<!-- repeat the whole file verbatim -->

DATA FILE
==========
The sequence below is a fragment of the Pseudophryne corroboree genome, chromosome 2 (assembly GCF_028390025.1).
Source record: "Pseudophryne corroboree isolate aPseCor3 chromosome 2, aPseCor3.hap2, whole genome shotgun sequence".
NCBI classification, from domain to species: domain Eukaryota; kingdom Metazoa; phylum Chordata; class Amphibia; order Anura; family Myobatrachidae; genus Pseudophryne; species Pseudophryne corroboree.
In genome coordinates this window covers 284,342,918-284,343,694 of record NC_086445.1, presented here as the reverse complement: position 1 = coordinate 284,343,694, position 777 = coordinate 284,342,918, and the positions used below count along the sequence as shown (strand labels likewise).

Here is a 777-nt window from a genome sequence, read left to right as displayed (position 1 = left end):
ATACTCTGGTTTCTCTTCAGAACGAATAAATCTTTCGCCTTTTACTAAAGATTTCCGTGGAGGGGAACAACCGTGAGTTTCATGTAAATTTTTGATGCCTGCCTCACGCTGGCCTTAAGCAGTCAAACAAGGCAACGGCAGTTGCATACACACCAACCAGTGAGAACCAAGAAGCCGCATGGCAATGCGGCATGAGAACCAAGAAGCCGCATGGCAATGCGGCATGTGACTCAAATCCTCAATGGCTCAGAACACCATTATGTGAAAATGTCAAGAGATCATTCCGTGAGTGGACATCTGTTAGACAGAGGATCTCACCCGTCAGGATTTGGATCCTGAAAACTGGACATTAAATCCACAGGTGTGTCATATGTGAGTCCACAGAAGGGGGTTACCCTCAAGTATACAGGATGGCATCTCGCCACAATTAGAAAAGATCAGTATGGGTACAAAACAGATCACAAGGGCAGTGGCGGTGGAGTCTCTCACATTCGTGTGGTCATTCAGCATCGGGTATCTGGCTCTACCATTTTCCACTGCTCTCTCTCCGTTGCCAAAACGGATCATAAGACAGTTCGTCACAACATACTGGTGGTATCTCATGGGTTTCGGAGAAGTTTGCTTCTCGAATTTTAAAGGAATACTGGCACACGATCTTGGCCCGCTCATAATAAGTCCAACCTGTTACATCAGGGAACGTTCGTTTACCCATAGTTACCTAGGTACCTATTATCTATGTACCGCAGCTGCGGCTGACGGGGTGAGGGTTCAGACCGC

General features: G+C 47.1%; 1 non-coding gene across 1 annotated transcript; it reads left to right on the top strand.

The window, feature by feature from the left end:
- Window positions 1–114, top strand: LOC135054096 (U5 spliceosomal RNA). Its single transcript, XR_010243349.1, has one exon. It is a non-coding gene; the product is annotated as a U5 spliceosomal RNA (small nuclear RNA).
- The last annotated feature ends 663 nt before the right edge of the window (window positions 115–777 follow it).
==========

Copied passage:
The sequence below is a fragment of the Pseudophryne corroboree genome, chromosome 2 (assembly GCF_028390025.1).
Source record: "Pseudophryne corroboree isolate aPseCor3 chromosome 2, aPseCor3.hap2, whole genome shotgun sequence".
NCBI classification, from domain to species: domain Eukaryota; kingdom Metazoa; phylum Chordata; class Amphibia; order Anura; family Myobatrachidae; genus Pseudophryne; species Pseudophryne corroboree.
In genome coordinates this window covers 284,342,918-284,343,694 of record NC_086445.1, presented here as the reverse complement: position 1 = coordinate 284,343,694, position 777 = coordinate 284,342,918, and the positions used below count along the sequence as shown (strand labels likewise).

Here is a 777-nt window from a genome sequence, read left to right as displayed (position 1 = left end):
ATACTCTGGTTTCTCTTCAGAACGAATAAATCTTTCGCCTTTTACTAAAGATTTCCGTGGAGGGGAACAACCGTGAGTTTCATGTAAATTTTTGATGCCTGCCTCACGCTGGCCTTAAGCAGTCAAACAAGGCAACGGCAGTTGCATACACACCAACCAGTGAGAACCAAGAAGCCGCATGGCAATGCGGCATGAGAACCAAGAAGCCGCATGGCAATGCGGCATGTGACTCAAATCCTCAATGGCTCAGAACACCATTATGTGAAAATGTCAAGAGATCATTCCGTGAGTGGACATCTGTTAGACAGAGGATCTCACCCGTCAGGATTTGGATCCTGAAAACTGGACATTAAATCCACAGGTGTGTCATATGTGAGTCCACAGAAGGGGGTTACCCTCAAGTATACAGGATGGCATCTCGCCACAATTAGAAAAGATCAGTATGGGTACAAAACAGATCACAAGGGCAGTGGCGGTGGAGTCTCTCACATTCGTGTGGTCATTCAGCATCGGGTATCTGGCTCTACCATTTTCCACTGCTCTCTCTCCGTTGCCAAAACGGATCATAAGACAGTTCGTCACAACATACTGGTGGTATCTCATGGGTTTCGGAGAAGTTTGCTTCTCGAATTTTAAAGGAATACTGGCACACGATCTTGGCCCGCTCATAATAAGTCCAACCTGTTACATCAGGGAACGTTCGTTTACCCATAGTTACCTAGGTACCTATTATCTATGTACCGCAGCTGCGGCTGACGGGGTGAGGGTTCAGACCGC

General features: G+C 47.1%; 1 non-coding gene across 1 annotated transcript; it reads left to right on the top strand.

The window, feature by feature from the left end:
- Window positions 1–114, top strand: LOC135054096 (U5 spliceosomal RNA). Its single transcript, XR_010243349.1, has one exon. It is a non-coding gene; the product is annotated as a U5 spliceosomal RNA (small nuclear RNA).
- The last annotated feature ends 663 nt before the right edge of the window (window positions 115–777 follow it).